There was thunder in her ears, and before her eyes were the walls of a small round room hung in a dark stained pink that had once been rose-colored, and the dull brutal red was mirrored in a gleaming red pool on the floor where a silver-fawn dog lay motionless; and there was a terrible weight against her own body, blocking her vision, looming over her, blotting out the stars through the open door, and then a pain, pain pain pain pain
Some things grew no less with time. Some things were absolutes. Some things could not be gotten over, gotten round, forgotten, forgiven, made peace with, released.
--she did not quite scream. "No!" she said. "No! I cannot." 
Notice how the rhythm of her sentences, her repetition, alliteration, build to create in the reader the same horror that Deerskin is remembering.

Other characters noticing the physical signs of the emotion in the character: omniscient narration is useful because it allows for the very Shakespearean technique of revealing a character by showing how other people see them. Here's Ibbotson again, this time in A Countess Below Stairs:
Pinny, watching Anna, had seen her turn almost in an instant from the kind of thing one expected to find under a pile of sacking after an earthquake or a famine into a radiant and enchanting girl.
Much more effective than saying "When she heard the news, Anna's despair suddenly turned into joy." And a great metaphor, too. Here's another Ibbotson one:
But it was necessary now to curtail this interview before his mind registered what his eyes were already seeing: a weary child leaning her head against the side of the truck as though the weight of it was suddenly too much for her to bear. [. . .]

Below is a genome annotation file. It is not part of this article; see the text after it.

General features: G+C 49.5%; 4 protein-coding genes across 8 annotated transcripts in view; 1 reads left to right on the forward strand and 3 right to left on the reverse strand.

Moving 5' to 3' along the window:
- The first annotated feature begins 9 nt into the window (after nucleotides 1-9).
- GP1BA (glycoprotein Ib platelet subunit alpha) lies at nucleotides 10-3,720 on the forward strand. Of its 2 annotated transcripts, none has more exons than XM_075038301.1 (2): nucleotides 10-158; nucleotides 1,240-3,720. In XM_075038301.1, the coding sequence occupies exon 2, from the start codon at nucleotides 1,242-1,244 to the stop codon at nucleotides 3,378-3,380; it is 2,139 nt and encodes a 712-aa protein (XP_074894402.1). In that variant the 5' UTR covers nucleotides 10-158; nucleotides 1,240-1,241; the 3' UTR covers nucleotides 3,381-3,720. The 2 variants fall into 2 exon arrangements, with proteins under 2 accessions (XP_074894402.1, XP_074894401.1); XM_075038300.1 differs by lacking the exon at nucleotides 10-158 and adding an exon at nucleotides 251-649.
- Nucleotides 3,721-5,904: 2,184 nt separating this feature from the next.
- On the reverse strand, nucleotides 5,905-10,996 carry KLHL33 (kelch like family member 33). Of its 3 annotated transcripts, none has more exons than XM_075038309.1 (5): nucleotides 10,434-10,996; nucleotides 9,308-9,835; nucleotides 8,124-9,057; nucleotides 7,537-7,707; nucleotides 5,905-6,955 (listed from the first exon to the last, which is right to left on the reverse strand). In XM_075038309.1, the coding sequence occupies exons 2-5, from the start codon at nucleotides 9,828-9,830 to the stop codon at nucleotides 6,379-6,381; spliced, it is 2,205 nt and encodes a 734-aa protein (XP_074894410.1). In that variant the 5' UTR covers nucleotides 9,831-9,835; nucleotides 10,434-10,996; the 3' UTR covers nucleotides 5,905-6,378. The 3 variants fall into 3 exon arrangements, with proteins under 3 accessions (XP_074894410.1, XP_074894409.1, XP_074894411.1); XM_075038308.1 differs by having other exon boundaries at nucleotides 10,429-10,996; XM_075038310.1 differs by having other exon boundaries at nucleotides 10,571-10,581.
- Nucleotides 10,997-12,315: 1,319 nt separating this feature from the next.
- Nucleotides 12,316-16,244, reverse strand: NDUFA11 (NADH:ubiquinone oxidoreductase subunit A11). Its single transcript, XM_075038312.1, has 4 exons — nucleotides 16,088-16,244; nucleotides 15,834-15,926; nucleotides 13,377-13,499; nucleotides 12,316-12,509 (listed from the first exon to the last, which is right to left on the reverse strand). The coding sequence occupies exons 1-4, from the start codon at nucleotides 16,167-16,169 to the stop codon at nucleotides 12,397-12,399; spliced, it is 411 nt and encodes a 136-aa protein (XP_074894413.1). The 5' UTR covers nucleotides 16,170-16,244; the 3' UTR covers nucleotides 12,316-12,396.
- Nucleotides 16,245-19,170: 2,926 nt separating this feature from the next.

Boris, coming out a few minutes later, found Tessa still leaning against the truck. Not crying, just standing there with the wicker basket lying at her feet.
Here two different characters view the action--or gesture, really--that depicts the physical sensation of weakness. Much more effective than saying "she felt weak," and far better than saying "she was devastated at the way he spoke to her."

Dialog: Writers often feel that they have to tell us how a line was spoken, whether it was "sadly" or "resignedly" or "cheerfully," but ideally it should be obvious from the words themselves.
"That damned doctor asked me to visit the wounded. Then he trotted me out in front of all those broken-apart men as if to say, 'See, here is the [Prince]; losing a hand hasn't bothered him.' As if I were a sacred relic to restore them and they could then jump out of their beds and lead happy lives forever after. [ . . . ] Well, I patted everyone of them on the shoulder like some sort of priest, and then I went outside and threw up."
This is from The Queen of Attolia (knowing who spoke the line would be a bit of a spoiler, so I redacted it). Here Megan Whalen Turner uses just a few words to convey the tone of voice: "damned" and "trotted." There's no need to add, "he said, bitterly." It helps that the scene he describes arouses emotions in the reader, and the action of throwing up at the end makes it very clear how he felt about the whole thing.

The next time you are reading a book and you find yourself tearing up, or clutching the book in fear, or throwing the book down in anger, stop and reread, and figure out how the author made you feel that way.